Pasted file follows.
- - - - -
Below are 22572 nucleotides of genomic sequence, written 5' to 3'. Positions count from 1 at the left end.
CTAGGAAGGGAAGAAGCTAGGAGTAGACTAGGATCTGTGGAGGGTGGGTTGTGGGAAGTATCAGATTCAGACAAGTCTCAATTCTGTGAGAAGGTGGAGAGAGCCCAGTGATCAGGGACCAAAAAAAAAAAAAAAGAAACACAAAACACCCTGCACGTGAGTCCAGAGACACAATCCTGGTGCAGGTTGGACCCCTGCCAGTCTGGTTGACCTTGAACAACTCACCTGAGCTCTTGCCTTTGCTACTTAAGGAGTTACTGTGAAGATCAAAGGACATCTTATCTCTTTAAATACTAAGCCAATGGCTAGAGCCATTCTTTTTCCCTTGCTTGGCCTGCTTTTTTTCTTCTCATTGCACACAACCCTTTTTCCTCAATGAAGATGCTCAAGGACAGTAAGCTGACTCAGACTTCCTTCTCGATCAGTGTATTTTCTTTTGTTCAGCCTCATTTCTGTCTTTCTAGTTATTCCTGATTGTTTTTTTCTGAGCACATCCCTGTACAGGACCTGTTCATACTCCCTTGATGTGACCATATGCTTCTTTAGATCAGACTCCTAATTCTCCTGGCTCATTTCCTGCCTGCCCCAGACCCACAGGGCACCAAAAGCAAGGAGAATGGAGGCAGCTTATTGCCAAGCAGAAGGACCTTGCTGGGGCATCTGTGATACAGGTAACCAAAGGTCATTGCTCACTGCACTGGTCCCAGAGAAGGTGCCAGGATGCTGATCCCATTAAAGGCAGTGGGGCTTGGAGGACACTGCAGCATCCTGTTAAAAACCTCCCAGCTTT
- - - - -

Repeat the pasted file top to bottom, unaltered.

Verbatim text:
Below are 22572 nucleotides of genomic sequence, written 5' to 3'. Positions count from 1 at the left end.
CTAGGAAGGGAAGAAGCTAGGAGTAGACTAGGATCTGTGGAGGGTGGGTTGTGGGAAGTATCAGATTCAGACAAGTCTCAATTCTGTGAGAAGGTGGAGAGAGCCCAGTGATCAGGGACCAAAAAAAAAAAAAAAGAAACACAAAACACCCTGCACGTGAGTCCAGAGACACAATCCTGGTGCAGGTTGGACCCCTGCCAGTCTGGTTGACCTTGAACAACTCACCTGAGCTCTTGCCTTTGCTACTTAAGGAGTTACTGTGAAGATCAAAGGACATCTTATCTCTTTAAATACTAAGCCAATGGCTAGAGCCATTCTTTTTCCCTTGCTTGGCCTGCTTTTTTTCTTCTCATTGCACACAACCCTTTTTCCTCAATGAAGATGCTCAAGGACAGTAAGCTGACTCAGACTTCCTTCTCGATCAGTGTATTTTCTTTTGTTCAGCCTCATTTCTGTCTTTCTAGTTATTCCTGATTGTTTTTTTCTGAGCACATCCCTGTACAGGACCTGTTCATACTCCCTTGATGTGACCATATGCTTCTTTAGATCAGACTCCTAATTCTCCTGGCTCATTTCCTGCCTGCCCCAGACCCACAGGGCACCAAAAGCAAGGAGAATGGAGGCAGCTTATTGCCAAGCAGAAGGACCTTGCTGGGGCATCTGTGATACAGGTAACCAAAGGTCATTGCTCACTGCACTGGTCCCAGAGAAGGTGCCAGGATGCTGATCCCATTAAAGGCAGTGGGGCTTGGAGGACACTGCAGCATCCTGTTAAAAACCTCCCAGCTTT